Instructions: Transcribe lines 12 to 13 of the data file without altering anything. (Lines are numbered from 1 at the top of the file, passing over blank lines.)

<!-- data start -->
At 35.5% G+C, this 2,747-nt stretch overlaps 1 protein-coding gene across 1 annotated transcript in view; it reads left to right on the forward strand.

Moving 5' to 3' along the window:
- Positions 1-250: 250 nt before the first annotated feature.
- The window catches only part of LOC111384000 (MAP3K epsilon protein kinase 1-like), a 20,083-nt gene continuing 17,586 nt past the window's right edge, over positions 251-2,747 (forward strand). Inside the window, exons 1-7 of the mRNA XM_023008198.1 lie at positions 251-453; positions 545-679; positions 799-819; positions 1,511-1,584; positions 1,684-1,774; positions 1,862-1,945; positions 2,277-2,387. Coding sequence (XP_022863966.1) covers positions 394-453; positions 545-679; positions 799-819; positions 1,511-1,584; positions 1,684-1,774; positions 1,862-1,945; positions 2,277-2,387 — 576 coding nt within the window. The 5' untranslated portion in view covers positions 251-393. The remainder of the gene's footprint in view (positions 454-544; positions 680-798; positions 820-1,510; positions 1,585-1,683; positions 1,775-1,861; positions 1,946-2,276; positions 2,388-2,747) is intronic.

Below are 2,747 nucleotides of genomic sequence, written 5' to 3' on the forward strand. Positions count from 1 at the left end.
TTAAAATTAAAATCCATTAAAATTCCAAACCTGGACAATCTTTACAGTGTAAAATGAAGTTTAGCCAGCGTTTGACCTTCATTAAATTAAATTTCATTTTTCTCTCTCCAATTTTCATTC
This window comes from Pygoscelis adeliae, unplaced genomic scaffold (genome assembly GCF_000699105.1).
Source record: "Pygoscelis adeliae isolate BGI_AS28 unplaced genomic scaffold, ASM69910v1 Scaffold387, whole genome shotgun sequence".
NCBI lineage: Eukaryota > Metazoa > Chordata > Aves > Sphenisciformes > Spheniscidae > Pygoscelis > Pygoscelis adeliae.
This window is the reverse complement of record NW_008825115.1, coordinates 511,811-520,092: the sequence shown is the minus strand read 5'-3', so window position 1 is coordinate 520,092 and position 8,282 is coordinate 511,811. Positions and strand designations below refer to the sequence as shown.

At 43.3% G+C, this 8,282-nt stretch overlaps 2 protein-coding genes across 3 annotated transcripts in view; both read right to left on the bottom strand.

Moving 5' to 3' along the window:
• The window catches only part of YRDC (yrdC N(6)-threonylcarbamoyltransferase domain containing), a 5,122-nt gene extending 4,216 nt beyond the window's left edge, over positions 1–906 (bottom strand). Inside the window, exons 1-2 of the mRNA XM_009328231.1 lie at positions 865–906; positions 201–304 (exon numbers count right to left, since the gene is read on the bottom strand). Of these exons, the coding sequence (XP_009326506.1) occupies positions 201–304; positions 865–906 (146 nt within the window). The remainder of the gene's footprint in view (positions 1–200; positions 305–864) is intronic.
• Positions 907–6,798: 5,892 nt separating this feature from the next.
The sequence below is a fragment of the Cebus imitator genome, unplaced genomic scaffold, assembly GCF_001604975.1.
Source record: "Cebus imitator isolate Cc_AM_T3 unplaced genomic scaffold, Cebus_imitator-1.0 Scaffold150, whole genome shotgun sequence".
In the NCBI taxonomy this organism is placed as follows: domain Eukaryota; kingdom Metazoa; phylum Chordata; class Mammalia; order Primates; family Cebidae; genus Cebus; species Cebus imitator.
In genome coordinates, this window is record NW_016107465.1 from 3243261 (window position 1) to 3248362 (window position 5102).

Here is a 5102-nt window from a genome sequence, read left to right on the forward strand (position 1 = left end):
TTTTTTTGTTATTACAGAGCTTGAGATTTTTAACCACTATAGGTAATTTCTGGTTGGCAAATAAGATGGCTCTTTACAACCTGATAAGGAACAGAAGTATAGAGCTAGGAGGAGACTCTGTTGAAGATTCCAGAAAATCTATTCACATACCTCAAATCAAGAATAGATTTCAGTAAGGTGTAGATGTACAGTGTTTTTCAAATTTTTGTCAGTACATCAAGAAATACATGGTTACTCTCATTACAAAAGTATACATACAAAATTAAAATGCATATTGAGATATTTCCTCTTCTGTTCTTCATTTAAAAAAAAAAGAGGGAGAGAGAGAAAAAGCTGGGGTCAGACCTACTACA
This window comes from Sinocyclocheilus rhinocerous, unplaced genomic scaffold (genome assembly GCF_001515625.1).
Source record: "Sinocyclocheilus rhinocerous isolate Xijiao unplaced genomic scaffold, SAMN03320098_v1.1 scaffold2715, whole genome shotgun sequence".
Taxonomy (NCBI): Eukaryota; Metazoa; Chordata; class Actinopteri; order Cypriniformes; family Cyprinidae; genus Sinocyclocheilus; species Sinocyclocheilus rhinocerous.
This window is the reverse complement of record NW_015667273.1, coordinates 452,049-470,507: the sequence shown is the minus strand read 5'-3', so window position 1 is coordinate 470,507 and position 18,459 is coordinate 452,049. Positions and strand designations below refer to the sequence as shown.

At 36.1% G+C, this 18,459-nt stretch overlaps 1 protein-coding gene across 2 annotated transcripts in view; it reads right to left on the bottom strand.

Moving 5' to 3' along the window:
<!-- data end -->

Moving 5' to 3' along the window:
• The window catches only part of YRDC (yrdC N(6)-threonylcarbamoyltransferase domain containing), a 5,122-nt gene extending 4,216 nt beyond the window's left edge, over positions 1–906 (bottom strand). Inside the window, exons 1-2 of the mRNA XM_009328231.1 lie at positions 865–906; positions 201–304 (exon numbers count right to left, since the gene is read on the bottom strand). Of these exons, the coding sequence (XP_009326506.1) occupies positions 201–304; positions 865–906 (146 nt within the window). The remainder of the gene's footprint in view (positions 1–200; positions 305–864) is intronic.